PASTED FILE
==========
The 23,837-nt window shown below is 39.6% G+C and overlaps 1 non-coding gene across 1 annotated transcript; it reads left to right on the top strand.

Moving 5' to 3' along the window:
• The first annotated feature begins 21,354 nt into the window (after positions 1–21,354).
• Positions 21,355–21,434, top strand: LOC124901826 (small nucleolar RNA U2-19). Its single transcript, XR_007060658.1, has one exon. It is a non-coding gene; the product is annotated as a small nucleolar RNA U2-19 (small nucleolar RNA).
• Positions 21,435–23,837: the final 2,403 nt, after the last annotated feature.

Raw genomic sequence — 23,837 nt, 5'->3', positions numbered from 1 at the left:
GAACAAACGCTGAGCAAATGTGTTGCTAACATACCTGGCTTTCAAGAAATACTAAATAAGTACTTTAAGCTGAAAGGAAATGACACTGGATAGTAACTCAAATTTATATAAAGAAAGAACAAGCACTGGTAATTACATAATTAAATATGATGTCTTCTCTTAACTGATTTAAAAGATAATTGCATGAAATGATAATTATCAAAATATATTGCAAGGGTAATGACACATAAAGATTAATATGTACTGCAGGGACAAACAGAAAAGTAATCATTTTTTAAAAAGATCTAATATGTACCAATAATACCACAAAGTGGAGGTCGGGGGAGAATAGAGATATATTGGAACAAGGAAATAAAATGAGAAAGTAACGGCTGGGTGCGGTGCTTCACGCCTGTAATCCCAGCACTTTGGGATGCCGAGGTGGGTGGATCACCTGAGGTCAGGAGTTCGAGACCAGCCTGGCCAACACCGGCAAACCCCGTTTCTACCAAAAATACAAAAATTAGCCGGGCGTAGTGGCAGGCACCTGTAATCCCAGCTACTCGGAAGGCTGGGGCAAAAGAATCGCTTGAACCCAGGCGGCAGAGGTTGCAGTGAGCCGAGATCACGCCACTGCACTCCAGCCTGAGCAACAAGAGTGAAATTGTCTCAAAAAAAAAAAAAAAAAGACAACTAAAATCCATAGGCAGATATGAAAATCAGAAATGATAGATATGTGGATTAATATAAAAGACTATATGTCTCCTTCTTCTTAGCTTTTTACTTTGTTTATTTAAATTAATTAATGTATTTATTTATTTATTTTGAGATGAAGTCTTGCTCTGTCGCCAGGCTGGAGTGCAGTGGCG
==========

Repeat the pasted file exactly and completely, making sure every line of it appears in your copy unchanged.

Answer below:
The 23,837-nt window shown below is 39.6% G+C and overlaps 1 non-coding gene across 1 annotated transcript; it reads left to right on the top strand.

Moving 5' to 3' along the window:
• The first annotated feature begins 21,354 nt into the window (after positions 1–21,354).
• Positions 21,355–21,434, top strand: LOC124901826 (small nucleolar RNA U2-19). Its single transcript, XR_007060658.1, has one exon. It is a non-coding gene; the product is annotated as a small nucleolar RNA U2-19 (small nucleolar RNA).
• Positions 21,435–23,837: the final 2,403 nt, after the last annotated feature.

Raw genomic sequence — 23,837 nt, 5'->3', positions numbered from 1 at the left:
GAACAAACGCTGAGCAAATGTGTTGCTAACATACCTGGCTTTCAAGAAATACTAAATAAGTACTTTAAGCTGAAAGGAAATGACACTGGATAGTAACTCAAATTTATATAAAGAAAGAACAAGCACTGGTAATTACATAATTAAATATGATGTCTTCTCTTAACTGATTTAAAAGATAATTGCATGAAATGATAATTATCAAAATATATTGCAAGGGTAATGACACATAAAGATTAATATGTACTGCAGGGACAAACAGAAAAGTAATCATTTTTTAAAAAGATCTAATATGTACCAATAATACCACAAAGTGGAGGTCGGGGGAGAATAGAGATATATTGGAACAAGGAAATAAAATGAGAAAGTAACGGCTGGGTGCGGTGCTTCACGCCTGTAATCCCAGCACTTTGGGATGCCGAGGTGGGTGGATCACCTGAGGTCAGGAGTTCGAGACCAGCCTGGCCAACACCGGCAAACCCCGTTTCTACCAAAAATACAAAAATTAGCCGGGCGTAGTGGCAGGCACCTGTAATCCCAGCTACTCGGAAGGCTGGGGCAAAAGAATCGCTTGAACCCAGGCGGCAGAGGTTGCAGTGAGCCGAGATCACGCCACTGCACTCCAGCCTGAGCAACAAGAGTGAAATTGTCTCAAAAAAAAAAAAAAAAAGACAACTAAAATCCATAGGCAGATATGAAAATCAGAAATGATAGATATGTGGATTAATATAAAAGACTATATGTCTCCTTCTTCTTAGCTTTTTACTTTGTTTATTTAAATTAATTAATGTATTTATTTATTTATTTTGAGATGAAGTCTTGCTCTGTCGCCAGGCTGGAGTGCAGTGGCG